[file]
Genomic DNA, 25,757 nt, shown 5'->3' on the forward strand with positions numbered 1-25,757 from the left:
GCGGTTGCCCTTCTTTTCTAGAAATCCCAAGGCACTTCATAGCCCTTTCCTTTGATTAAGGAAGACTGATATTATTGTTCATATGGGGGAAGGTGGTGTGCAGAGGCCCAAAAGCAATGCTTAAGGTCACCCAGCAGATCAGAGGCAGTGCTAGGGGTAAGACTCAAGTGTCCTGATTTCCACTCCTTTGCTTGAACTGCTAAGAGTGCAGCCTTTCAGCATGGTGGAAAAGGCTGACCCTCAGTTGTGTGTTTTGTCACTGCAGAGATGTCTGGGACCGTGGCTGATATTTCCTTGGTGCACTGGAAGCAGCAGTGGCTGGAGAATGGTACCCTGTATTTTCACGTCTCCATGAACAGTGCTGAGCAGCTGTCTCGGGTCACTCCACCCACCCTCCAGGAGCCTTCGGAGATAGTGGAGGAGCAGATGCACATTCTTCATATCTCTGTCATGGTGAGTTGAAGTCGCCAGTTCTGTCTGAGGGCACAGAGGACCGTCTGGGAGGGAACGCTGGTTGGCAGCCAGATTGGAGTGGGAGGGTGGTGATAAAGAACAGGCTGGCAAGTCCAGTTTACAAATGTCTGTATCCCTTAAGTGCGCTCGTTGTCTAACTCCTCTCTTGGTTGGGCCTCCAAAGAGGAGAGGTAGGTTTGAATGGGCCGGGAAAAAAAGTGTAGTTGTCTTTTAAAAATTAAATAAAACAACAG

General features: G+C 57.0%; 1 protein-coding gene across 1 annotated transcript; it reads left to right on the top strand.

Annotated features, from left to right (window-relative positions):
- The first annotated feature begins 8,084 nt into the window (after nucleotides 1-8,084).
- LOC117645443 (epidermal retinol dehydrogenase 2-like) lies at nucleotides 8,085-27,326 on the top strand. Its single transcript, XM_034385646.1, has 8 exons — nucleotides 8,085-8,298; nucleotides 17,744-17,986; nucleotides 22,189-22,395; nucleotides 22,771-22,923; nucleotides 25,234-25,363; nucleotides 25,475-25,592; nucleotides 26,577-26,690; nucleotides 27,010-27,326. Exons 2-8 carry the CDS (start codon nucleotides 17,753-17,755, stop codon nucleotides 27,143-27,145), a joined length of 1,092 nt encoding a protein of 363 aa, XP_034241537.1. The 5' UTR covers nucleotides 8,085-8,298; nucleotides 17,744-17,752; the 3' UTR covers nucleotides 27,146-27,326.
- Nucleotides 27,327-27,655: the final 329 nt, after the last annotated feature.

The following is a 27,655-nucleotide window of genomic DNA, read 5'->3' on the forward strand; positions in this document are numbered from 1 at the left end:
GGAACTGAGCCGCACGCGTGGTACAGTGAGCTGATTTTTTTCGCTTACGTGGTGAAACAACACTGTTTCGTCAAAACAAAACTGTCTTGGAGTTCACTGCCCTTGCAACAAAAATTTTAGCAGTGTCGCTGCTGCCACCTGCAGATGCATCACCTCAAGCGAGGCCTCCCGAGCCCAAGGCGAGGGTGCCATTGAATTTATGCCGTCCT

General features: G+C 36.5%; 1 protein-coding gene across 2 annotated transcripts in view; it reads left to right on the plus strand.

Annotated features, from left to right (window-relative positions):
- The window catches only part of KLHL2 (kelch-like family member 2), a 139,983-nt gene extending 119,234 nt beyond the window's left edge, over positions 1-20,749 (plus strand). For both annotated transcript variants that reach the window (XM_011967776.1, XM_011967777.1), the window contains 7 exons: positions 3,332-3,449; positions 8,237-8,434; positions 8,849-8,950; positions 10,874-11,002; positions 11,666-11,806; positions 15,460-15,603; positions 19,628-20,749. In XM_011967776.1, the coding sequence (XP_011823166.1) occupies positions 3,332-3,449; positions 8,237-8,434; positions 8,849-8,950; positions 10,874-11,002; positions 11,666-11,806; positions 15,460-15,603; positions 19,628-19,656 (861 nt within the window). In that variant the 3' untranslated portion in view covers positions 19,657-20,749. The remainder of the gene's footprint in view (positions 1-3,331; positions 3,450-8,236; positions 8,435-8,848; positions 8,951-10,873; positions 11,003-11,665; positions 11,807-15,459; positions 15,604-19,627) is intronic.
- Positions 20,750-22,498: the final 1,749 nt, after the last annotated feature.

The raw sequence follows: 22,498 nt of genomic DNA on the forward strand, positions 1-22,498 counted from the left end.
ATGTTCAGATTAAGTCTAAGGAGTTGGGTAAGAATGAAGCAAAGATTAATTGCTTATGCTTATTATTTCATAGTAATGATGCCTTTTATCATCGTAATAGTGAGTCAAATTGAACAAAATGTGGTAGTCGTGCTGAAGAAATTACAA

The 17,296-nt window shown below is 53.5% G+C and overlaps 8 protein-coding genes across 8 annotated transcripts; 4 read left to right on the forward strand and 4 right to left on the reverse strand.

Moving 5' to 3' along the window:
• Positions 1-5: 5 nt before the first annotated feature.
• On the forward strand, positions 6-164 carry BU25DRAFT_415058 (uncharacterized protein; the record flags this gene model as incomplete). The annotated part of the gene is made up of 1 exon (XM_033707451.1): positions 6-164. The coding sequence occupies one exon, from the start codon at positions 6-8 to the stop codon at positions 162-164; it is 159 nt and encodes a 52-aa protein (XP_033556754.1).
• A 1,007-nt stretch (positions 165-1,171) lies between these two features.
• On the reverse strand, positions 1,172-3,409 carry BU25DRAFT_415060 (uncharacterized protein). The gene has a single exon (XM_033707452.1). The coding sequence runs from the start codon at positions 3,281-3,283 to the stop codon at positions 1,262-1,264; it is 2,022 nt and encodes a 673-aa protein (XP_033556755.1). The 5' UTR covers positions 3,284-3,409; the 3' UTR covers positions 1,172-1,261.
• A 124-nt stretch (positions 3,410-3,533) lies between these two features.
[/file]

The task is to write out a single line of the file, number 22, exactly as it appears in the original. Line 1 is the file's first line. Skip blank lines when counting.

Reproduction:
• A 124-nt stretch (positions 3,410-3,533) lies between these two features.